Authority is a whole topic we could talk about forever but you are the queen of getting the most out of a piece of content. That is your shtick. You are so good at it. I’m not surprised that when we started talking about this, you were like, “This is going to be a good thing.” The publications are realizing that shift and are looking for thought leaders and people to come in and offer valuable content to many people who have the easy road for a bit. We’re pushing stuff out and it was getting published.
You and I did an email and an article series about how everyone isn’t Elon Musk. They need actual business principles and steps to move forward and grow their authority, not my Twelve-Step program. You end up at the same place you work as I give you a terrible explanation about how to build a funnel. It’s all of that. I hope it’s going away. I do see a lot less of it but I’m excited about that.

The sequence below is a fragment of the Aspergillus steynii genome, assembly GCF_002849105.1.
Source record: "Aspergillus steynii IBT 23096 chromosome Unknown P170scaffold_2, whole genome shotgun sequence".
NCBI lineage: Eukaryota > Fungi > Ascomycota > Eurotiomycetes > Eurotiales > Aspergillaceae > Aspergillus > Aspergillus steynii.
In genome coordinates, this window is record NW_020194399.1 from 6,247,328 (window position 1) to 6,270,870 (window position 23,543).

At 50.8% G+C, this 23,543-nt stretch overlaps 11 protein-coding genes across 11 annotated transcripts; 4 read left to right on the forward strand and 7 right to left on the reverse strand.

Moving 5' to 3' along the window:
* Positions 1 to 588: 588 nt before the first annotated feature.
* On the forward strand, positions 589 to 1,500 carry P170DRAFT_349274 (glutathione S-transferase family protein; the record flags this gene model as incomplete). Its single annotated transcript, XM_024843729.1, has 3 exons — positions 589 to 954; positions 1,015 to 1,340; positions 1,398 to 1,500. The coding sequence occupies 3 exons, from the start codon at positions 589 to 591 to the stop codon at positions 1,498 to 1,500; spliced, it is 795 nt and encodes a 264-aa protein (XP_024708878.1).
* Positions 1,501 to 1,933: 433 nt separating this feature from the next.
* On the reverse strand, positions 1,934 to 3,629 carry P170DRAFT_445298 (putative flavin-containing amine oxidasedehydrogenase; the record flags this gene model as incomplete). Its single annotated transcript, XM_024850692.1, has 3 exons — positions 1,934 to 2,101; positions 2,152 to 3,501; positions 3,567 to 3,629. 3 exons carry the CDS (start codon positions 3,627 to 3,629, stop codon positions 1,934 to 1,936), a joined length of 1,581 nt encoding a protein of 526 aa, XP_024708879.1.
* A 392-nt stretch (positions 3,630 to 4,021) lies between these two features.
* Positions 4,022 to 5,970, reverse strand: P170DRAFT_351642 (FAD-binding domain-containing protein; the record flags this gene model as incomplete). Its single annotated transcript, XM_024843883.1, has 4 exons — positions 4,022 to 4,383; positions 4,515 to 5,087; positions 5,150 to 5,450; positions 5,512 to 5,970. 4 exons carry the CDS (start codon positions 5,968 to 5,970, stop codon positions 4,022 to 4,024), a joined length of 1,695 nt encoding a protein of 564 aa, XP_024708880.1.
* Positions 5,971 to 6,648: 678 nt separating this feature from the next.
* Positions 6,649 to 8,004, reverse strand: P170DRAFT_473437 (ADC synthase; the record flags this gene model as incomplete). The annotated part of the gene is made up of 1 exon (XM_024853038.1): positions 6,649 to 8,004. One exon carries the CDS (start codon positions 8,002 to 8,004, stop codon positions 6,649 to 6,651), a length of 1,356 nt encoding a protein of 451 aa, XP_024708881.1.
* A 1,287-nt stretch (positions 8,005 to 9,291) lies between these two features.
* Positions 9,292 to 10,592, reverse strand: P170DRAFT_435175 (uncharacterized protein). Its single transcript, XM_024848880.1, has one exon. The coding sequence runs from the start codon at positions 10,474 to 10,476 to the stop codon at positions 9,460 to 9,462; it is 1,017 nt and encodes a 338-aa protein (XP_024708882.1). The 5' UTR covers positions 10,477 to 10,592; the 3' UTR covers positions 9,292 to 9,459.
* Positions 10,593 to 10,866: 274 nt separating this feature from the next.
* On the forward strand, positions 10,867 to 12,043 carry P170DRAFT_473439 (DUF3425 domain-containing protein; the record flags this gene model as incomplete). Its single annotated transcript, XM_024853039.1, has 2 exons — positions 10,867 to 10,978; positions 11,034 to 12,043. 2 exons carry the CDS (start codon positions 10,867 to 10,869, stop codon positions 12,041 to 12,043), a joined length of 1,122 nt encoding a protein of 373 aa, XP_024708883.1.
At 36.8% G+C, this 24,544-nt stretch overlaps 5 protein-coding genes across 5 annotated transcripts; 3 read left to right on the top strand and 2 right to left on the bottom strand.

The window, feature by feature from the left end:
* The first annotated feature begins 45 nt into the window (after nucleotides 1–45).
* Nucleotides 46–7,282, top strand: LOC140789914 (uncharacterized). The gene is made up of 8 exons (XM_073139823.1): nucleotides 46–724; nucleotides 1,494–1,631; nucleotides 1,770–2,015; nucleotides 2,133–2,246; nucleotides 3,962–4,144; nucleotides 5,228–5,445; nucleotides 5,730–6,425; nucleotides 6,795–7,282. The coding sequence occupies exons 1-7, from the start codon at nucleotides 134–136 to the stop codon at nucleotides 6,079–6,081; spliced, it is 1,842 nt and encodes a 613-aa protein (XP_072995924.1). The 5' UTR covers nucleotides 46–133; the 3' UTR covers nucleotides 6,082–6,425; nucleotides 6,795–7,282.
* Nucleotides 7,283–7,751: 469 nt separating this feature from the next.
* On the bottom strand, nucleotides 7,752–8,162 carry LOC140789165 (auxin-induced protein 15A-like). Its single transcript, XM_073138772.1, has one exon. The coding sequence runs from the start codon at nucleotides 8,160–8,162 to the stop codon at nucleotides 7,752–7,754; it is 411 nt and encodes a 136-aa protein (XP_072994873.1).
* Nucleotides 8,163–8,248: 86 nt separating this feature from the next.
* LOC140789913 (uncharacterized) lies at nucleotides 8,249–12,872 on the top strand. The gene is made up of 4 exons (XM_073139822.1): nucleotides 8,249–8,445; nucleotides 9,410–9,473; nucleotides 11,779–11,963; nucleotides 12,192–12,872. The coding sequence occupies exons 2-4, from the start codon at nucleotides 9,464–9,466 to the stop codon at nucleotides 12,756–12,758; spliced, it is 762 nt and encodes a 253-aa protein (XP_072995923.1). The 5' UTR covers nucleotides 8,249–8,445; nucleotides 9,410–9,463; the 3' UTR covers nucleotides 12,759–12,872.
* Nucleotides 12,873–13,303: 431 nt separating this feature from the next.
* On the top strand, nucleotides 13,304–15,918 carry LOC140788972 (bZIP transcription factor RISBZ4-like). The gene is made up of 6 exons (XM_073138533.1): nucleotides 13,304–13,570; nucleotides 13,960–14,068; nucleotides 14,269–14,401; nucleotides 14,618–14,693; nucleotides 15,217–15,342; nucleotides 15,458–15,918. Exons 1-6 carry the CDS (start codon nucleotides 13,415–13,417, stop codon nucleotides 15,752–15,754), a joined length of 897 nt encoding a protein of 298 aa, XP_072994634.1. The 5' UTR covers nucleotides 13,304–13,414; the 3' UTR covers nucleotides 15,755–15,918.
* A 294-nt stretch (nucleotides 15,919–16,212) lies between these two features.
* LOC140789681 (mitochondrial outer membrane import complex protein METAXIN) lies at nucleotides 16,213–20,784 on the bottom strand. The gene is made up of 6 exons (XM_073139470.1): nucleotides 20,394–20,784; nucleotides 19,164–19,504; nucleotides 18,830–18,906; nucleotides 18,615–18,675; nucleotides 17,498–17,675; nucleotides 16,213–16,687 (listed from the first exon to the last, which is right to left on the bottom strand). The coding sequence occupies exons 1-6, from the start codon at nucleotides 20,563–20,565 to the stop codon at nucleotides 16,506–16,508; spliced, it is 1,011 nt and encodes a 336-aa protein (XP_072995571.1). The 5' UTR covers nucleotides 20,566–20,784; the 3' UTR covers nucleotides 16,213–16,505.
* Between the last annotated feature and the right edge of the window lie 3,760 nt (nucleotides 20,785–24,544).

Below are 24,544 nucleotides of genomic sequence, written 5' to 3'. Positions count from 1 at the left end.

I try to ask people, “How would your business be impacted if not a sales pitch where a sales ad was popping up everywhere but a positive, impactful story, thought, or strategy was coming from you? How would that change how people saw you in your industry? If you’re already doing that on your podcast, make the most of it. Turn it into something where you’re in front of these 220 million readers and showing up in different places.” Everything is keyword-rich. That is the rule. It has to be but that’s on the back end, contributing to your Google ranking and then you backlink that on your website. All these benefits piled into one. A lot of it is for work that podcasters are already doing. They’re already putting out that good stuff.